Entity Tags: Evelyn Nunez, Madeline (“Amy”) Sweeney, Elizabeth D. Williams, Michael Woodward, American Airlines

Timeline Tags: Complete 911 Timeline, 9/11 Timeline

Nancy Wyatt, a manager at the American Airlines flight services office at Logan International Airport in Boston, talks on the phone with an employee at the American Airlines System Operations Control (SOC) center, and passes on to them information that is being provided by a flight attendant on the hijacked Flight 11, but the SOC employee advises Wyatt to keep quiet about the hijacking. [American Airlines, 9/11/2001, pp. 34-41; 9/11 Commission, 2004, pp. 4; 9/11 Commission, 8/26/2004, pp. 14; Rutgers Law Review, 9/7/2011, pp. 14 pdf file] Amy Sweeney, a flight attendant on Flight 11, called the flight services office at 8:32 a.m., and has since then been providing details of the trouble on her plane to Michael Woodward, an American Airlines flight services manager at Logan Airport (see (8:32 a.m.-8:44 a.m.) September 11, 2001). [9/11 Commission, 8/26/2004, pp. 11]
Wyatt Passes on Details of Call in Real Time - Wyatt, who, like Woodward, is an American Airlines flight services manager, calls the American Airlines SOC in Fort Worth, Texas, at 8:40 a.m. Her call is answered by Ray Howland. [Federal Bureau of Investigation, 9/15/2001, pp. 2-4; 9/11 Commission, 2004, pp. 4; 9/11 Commission, 8/26/2004, pp. 14] During the call, Wyatt is able to pass on information to Howland in real time, because she is standing next to Woodward and so is hearing his side of the conversation with Sweeney, and she is also able to read the notes he is taking, based on what Sweeney tells him. [9/11 Commission, 1/25/2004 pdf file]
Wyatt Unclear about Name of Flight Attendant - Wyatt is unclear about the identity of the flight attendant Woodward is talking to. At the start of the call with Howland, she says, “We’ve got the flight attendants on the line here.” A couple of minutes later, she says, “We’ve got… Betty Ong, the purser, on the line.” [American Airlines, 9/11/2001, pp. 34-41] However, Ong is currently on the phone with the American Airlines Southeastern Reservations Office in North Carolina (see 8:18 a.m. September 11, 2001). [9/11 Commission, 8/26/2004, pp. 8] Finally, another couple of minutes later and after checking with Woodward, Wyatt tells Howland, “Amy Sweeney is on the phone.”
Wyatt Passes on Hijackers' Seat Numbers - Based on Sweeney’s information, Wyatt says that Flight 11 “is in a rapid descent.” She tells Howland that the hijackers were in seats 9D, 9G, and 10B, and she says one of them “speaks no English.” She also reports, several minutes into the call, that the hijackers are “in the cockpit.” Wyatt tells Howland that two flight attendants, Karen Martin and Barbara Arestegui, have been stabbed. [American Airlines, 9/11/2001, pp. 34-41] Referring to passenger Daniel Lewin, who was attacked by one of the hijackers (see (8:20 a.m.) September 11, 2001), she says: “There is severe bleeding. There is a slashed throat.” She subsequently says, “There is a passenger also injured.” [American Airlines, 9/11/2001, pp. 34-41; WBUR, 9/8/2011]
Airline Wants Information Withheld from Plane's Crew - During the call, Howland tells Wyatt that the SOC wants some information to be withheld from Sweeney and the other crew members on Flight 11. After Wyatt says the flight attendants on Flight 11 “are concerned” because they “don’t know what’s going on in the cockpit,” Howland replies that the SOC is “trying to get in contact with the cockpit,” but then says, “We don’t really want to tell [Sweeney] that.” Wyatt confirms: “Okay, don’t. Okay, okay. Got it.” And when Wyatt later asks: “Do we know where that plane is going to right now?” Howland replies: “We don’t know.… [I]t looks like it’s going to JFK” International Airport in New York, but he then says: “I mean, we don’t really want to give a whole lot of information to that flight. Okay?” Wyatt confirms: “Okay, we’re not. We’re not giving them that information to that flight.”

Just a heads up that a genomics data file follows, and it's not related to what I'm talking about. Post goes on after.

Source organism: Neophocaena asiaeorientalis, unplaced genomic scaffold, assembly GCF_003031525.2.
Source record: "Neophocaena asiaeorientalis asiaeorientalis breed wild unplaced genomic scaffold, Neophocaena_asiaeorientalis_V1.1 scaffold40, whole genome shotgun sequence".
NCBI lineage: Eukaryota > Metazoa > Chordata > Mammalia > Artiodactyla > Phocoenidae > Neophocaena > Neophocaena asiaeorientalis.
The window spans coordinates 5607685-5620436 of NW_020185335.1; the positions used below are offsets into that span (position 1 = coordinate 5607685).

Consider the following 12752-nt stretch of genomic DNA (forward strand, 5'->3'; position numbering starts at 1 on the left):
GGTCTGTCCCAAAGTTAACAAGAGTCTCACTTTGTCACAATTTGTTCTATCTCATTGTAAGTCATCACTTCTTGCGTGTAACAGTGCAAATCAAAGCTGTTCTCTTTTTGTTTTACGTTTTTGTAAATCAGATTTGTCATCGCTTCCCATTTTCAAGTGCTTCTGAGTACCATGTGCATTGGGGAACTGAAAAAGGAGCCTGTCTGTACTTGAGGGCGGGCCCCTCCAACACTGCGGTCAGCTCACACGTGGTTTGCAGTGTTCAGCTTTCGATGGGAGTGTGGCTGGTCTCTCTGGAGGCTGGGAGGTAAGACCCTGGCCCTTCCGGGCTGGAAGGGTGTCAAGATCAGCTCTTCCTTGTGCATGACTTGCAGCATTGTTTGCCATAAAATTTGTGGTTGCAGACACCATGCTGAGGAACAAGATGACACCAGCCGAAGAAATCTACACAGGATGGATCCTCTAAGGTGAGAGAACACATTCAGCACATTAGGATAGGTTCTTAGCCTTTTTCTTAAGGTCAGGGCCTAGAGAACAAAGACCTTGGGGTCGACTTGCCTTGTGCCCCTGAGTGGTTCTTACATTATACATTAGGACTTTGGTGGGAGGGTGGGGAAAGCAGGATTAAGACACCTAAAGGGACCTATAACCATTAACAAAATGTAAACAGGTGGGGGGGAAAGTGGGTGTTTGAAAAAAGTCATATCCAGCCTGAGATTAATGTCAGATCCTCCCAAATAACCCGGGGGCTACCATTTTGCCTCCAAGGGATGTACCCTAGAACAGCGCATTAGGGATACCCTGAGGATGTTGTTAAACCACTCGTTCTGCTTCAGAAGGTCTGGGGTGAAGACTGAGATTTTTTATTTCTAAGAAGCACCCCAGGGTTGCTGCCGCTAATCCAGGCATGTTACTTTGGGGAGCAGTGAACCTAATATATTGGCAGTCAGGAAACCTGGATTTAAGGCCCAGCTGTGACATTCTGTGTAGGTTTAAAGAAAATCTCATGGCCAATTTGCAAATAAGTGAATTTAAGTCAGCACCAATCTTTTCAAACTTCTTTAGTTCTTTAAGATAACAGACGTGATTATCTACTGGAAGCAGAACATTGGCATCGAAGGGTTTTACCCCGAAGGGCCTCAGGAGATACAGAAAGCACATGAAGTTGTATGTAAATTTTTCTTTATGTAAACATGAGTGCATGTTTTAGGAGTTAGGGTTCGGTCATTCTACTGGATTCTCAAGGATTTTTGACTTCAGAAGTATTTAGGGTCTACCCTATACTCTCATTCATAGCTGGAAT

Airline Employees Told to Keep Quiet about Hijacking - Wyatt and Howland also want American Airlines employees on the ground to keep quiet about the hijacking. At about 8:46 a.m., while she is still on the phone with Howland, Wyatt says to a colleague of hers: “Evelyn, don’t mention this to anyone. Me, you, Beth. Just the five of us. Okay?” [American Airlines, 9/11/2001, pp. 34-41] (“Evelyn” and “Beth” are Evelyn Nunez and Elizabeth Williams, two American Airlines employees at Logan Airport. [Federal Bureau of Investigation, 9/11/2001, pp. 57-58; Federal Bureau of Investigation, 9/13/2001, pp. 3-4; 9/11 Commission, 1/25/2004 pdf file] ) Near the end of her call with Howland, Wyatt asks, “What do you want us to do as far as just keeping our mouths shut and not… ?” Howland answers simply, “That’s basically it.” [American Airlines, 9/11/2001, pp. 34-41] Wyatt notifies Howland when the call from Sweeney gets disconnected, at around 8:45 a.m. (see (8:44 a.m.) September 11, 2001). [9/11 Commission, 8/26/2004, pp. 14] Her call with Howland ends at 8:48 a.m. [9/11 Commission, 2004, pp. 4]

Entity Tags: Evelyn Nunez, American Airlines, Madeline (“Amy”) Sweeney, Elizabeth D. Williams, Nancy Wyatt, Ray Howland, Michael Woodward

Timeline Tags: Complete 911 Timeline, 9/11 Timeline